Suing For Work-Related Injury Damages

In most work injury cases, including those stemming from Florida construction accidents, workers can expect to have a single remedy against their employer: Workers’ compensation. The workers’ compensation law is a trade-off of sorts. Employers agree to a system of no-fault benefits for workers injured in the course and scope of employment, and employees agree to forfeit their right to sue the company. fireextinguisher

However, while this provision generally also protects co-workers, it typically does not pertain to third-parties, such as product manufacturers, rogue drivers or, in some cases, other contractors on the same job site. The question recently considered in a work injury lawsuit by the Mississippi Supreme Court was whether a worker who obtained workers’ compensation benefits from a company was entitled to also sue that company, on the grounds the company wasn’t his statutory employer.

So why would a company that wasn’t his statutory employer pay benefits in the first place? According to court records, it had to do with an agreement between the defendant property owner and a contractor, which provided maintenance services. The terms of the contract were separate from state law, which did not mandate that the property owner pay workers’ compensation insurance. The fact that the property owner chose to do so as part of the contract did not mean it assumed the position of statutory employer, at least that’s what the Mississippi Supreme Court ruled when it decided plaintiff could proceed with his personal injury lawsuit against defendant, even though defendant/ defendant’s insurer had paid workers’ compensation benefits. 

This case had a very unique set of circumstances, but of course, all cases have their own unique facts, which is why it’s important to consult with an experienced construction accident attorney about your injury.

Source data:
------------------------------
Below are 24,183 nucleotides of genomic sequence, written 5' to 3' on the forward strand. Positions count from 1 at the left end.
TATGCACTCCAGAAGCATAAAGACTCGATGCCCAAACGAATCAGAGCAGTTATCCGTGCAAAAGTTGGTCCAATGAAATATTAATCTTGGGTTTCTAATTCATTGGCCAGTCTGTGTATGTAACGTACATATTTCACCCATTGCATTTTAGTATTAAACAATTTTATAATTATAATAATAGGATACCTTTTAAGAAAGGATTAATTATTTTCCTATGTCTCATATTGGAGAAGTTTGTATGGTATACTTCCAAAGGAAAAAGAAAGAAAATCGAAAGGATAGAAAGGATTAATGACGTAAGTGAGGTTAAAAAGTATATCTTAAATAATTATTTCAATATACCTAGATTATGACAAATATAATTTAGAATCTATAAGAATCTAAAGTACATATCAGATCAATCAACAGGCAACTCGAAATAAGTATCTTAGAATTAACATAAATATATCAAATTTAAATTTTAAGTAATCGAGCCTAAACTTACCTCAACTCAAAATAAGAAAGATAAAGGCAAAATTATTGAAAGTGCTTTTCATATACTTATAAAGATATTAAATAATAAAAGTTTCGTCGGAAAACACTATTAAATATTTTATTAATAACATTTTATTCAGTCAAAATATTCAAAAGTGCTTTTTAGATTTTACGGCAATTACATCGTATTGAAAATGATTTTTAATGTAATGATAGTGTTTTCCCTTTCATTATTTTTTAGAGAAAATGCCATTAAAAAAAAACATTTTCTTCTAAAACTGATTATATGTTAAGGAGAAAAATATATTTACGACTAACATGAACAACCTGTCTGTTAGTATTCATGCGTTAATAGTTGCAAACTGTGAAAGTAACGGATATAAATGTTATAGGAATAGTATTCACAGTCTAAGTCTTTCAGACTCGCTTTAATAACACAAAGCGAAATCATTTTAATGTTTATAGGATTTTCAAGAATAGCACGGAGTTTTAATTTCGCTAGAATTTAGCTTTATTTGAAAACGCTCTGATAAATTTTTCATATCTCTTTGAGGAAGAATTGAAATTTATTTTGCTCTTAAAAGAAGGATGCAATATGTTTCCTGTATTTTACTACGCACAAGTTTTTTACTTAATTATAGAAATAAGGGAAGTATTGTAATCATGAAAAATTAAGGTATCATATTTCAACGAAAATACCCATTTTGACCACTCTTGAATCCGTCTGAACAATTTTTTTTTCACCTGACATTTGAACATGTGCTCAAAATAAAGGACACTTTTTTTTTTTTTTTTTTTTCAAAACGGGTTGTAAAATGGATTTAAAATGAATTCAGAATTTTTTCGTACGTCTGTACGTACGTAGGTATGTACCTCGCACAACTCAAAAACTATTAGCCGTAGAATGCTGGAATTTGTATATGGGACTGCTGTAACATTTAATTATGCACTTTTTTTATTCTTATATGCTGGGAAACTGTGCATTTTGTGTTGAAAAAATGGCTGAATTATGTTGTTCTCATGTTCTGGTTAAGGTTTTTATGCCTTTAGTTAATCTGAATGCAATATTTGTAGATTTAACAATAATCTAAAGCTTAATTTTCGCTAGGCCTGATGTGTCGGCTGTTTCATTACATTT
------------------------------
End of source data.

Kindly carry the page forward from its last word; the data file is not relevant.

Although workers’ compensation law differs between Mississippi and Florida, both states share the concept of statutory employers, which is understood to mean a relationship that is established when one employs another as a contractor to perform work in the course of a business, but who is liable for workers’ compensation according to statute. In this case, plaintiff worked for a maintenance subcontractor that had a years-long contract with an oil refinery plant. One day while plaintiff was working near one of the refinery plant employees, he opened a valve that shot hot steam and water onto him, burning him on most of his body.

Per the contract between the maintenance subcontractor and the refinery plant, the refinery plant paid its $350,000 self-insured policy to plaintiff and its workers’ compensation insurer paid $630,000 to him. Afterward, he filed a third-party lawsuit against the refinery and its worker, alleging negligence.

Defendant responded that it was immune from litigation because it had already paid out workers’ compensation. But, the worker argued, defendant wasn’t his statutory employer and therefore wasn’t immune. The trial court disagreed and granted summary judgment to the oil plant. However, the state supreme court reversed. The state high court ruled that just because the refinery was contractually obligated to pay workers’ compensation benefits didn’t mean it was statutorily required to do so, and this is what was necessary to establish itself as a statutory employer. Therefore, plaintiff was granted the right to proceed with his case.

Call Associates and Bruce L. Scheiner, Attorneys for the Injured, at 1-800-646-1210.

Additional Resources:

Thomas v. Chevron U.S.A., Inc., Jan. 26, 2017, Mississippi Supreme Court

More Blog Entries:

Entila v. Cook – Workers’ Compensation and Claim Against Co-Worker, Jan. 27, 2017, Fort Myers Construction Injury Lawyer Blog

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